Obstacles to creativity might include not having the tools or the skills.
In my case there may be an idea that I have but I don’t have the skills that will enable me bring the idea into reality. For some ideas, I may be willing to learn the needed skills and for other ideas, the necessary skill is not something I want to pursue.
The new idea may require tools or a facility that I don’t have.
Moving beyond the above obstacles then there are personal obstacles.
The first obstacle is the inability to START. We can all find examples in our life where we either hesitated or refused to take the first step. This is a big one for me. Sometimes I have a hard time making that first step to “just start”. Once I do start, then I am productive.
There is fear: “what if I can’t do this”? This falls under fear of failure. “Will this just be another failure”? “Do I need another failure in my life”?
Fear of criticism. I don’t know anybody that likes to be criticized.
“I told someone about this ideas and they said it will never work”.
For me the following is an important part of the creativity process.
A new idea is like an infant. An infant needs to be protected. It should not be exposed to a hostile environment.
Exposing your new ideas to those who are quick to criticize or tell you why it won’t work is to be avoided. Your new idea, just as an infant, needs an empowering environment.
I only share new ideas with people whose opinion I respect and I know will be supportive.
For whatever reason, there are people who thrive on telling others that the idea just won’t fly. If the world had listened to these people we would still be living in caves.
I tend to work on a new idea until I can see that it is beginning to look like what I had envisioned and then share it with a few people who I know will be honest and encouraging.
To be fair, there is constructive criticism and there are a few people whose opinion I trust.
But there are others who want to offer “constructive criticism” whose main objective is to have their voice heard. More often than not these are people who don’t do any creative work themselves but just stand back and make comments about other people’s work.
If you get the idea that I don’t think very highly of these people, you’re right.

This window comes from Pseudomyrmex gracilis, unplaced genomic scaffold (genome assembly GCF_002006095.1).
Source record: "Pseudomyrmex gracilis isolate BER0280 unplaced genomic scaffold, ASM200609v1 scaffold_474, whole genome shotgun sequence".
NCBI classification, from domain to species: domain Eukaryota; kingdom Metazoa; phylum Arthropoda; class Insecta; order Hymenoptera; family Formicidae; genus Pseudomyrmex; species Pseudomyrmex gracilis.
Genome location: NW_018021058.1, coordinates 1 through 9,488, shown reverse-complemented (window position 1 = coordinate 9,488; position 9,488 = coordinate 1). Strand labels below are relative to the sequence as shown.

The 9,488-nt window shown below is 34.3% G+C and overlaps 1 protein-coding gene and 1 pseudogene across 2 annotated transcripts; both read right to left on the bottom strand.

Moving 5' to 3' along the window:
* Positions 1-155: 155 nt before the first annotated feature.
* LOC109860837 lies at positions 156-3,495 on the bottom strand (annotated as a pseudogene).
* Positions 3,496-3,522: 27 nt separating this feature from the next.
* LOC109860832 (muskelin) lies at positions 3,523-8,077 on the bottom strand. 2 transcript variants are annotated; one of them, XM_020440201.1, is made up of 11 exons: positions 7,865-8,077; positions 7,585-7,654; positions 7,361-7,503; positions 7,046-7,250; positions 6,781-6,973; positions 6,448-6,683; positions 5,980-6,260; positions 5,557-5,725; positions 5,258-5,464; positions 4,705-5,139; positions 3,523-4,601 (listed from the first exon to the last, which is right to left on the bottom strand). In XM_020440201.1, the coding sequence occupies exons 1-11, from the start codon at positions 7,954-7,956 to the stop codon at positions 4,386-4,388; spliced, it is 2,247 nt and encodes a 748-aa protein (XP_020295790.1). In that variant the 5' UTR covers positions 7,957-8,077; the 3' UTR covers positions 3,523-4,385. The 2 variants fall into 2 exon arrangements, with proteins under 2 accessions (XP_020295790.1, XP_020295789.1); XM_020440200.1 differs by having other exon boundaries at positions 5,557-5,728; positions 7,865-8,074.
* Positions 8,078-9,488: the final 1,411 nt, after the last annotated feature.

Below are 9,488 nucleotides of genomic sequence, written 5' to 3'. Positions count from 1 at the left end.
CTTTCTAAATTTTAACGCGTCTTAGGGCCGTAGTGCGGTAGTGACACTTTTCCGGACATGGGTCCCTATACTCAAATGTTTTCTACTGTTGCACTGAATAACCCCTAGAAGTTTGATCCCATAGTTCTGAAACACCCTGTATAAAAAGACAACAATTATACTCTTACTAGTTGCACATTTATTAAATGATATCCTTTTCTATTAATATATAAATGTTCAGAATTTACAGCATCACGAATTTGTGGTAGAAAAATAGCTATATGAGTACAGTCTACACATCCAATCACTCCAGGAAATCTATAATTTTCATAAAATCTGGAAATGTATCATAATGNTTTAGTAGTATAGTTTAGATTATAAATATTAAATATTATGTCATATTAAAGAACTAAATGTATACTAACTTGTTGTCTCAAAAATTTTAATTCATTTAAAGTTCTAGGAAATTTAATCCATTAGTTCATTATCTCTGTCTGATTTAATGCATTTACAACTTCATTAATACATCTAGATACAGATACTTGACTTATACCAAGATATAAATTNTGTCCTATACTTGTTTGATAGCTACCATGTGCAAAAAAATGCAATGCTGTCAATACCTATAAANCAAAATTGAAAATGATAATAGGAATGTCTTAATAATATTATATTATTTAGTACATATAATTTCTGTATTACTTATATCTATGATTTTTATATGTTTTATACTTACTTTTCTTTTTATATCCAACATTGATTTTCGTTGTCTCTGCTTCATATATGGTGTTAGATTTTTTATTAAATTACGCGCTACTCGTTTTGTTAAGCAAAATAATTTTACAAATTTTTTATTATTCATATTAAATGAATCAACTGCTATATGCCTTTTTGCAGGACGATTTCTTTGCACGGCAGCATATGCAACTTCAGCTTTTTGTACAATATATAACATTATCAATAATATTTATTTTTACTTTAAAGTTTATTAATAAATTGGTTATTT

One more obstacle: For 40 years I’ve made my living through metal sculpture so I am very conscious of material costs and labor hours.
Often when I begin a new design the time it takes me to build a piece for sale is far longer than the money I can sell it for.
To illustrate this point I’ll use this small bicycle.
The time it took to make the first one made it far too expensive to put on the market. I made a fixture that holds the rods in place while I brazed them together. The handlebars were time consuming until I built a fixture that speeded up the forming.
By focusing in on the problem, I was able to streamline the assembly and this bicycle became one of the most profitable products I’ve ever come up with.
I am able to use this bicycle as a stand alone piece, or incorporated in a number of other pieces.
What I have learned is not to be too concerned about the profit but rather concentrate on the design and serendipity will step in and new ideas will begin to flow.
Early on, I would try a new piece and if it looked like it was going to take too much time to produce, I would abandon the project. It took a while, but I learned not to give up. By sticking to it, I’ve come up with products that has been a significant part of my income.
In the case of this bicycle, it’s a bicycle. There is nothing creative in the design. What is creative is how I have figured out ways to produce this bicycle that can sell for a marketable price.
It wasn’t much of stretch to add these pieces.
Think about this: Until I START, there is absolutely no reason for new ideas to unfold. If a Muse was standing beside me, there is no reason for them to give me further ideas until I START. It is only after I START that new ideas are even applicable.
To Start doesn’t always work. I have just spent over 30 hours trying to work out an idea using pewter. For the 30 hours I have invested I have nothing to show for it. Okay, maybe I know some ways that don’t work, but that’s about it.
Yet, there is something in the back of my mind that wants to give it another try.
Hoarding Ideas: Back in the 1970’s I was designing metal sculpture for a company. Knowing that I was going to be quitting in a few months, I started hoarding ideas. If I came up with a new idea which I thought I could use for my own personal use, I would keep it to myself.
All of a sudden I couldn’t think of anything new. I went completely blank for new ideas. For someone that didn’t have any problem coming up with new ideas it became embarrassing. After all, these people were paying me for new ideas.
I had no choice but to start using the designs I had been hoarding. As soon as I released my tight grasp on these hoarded ideas, new ideas once again started flowing.
From this I learned that the ideas that flow through my mind are not my ideas in the sense that I own them. They are universal and are free to anyone that wants to work with them. Since that time, I have been very free in giving ideas away. If I give an idea away two more ideas will flow into my mind. This never fails!
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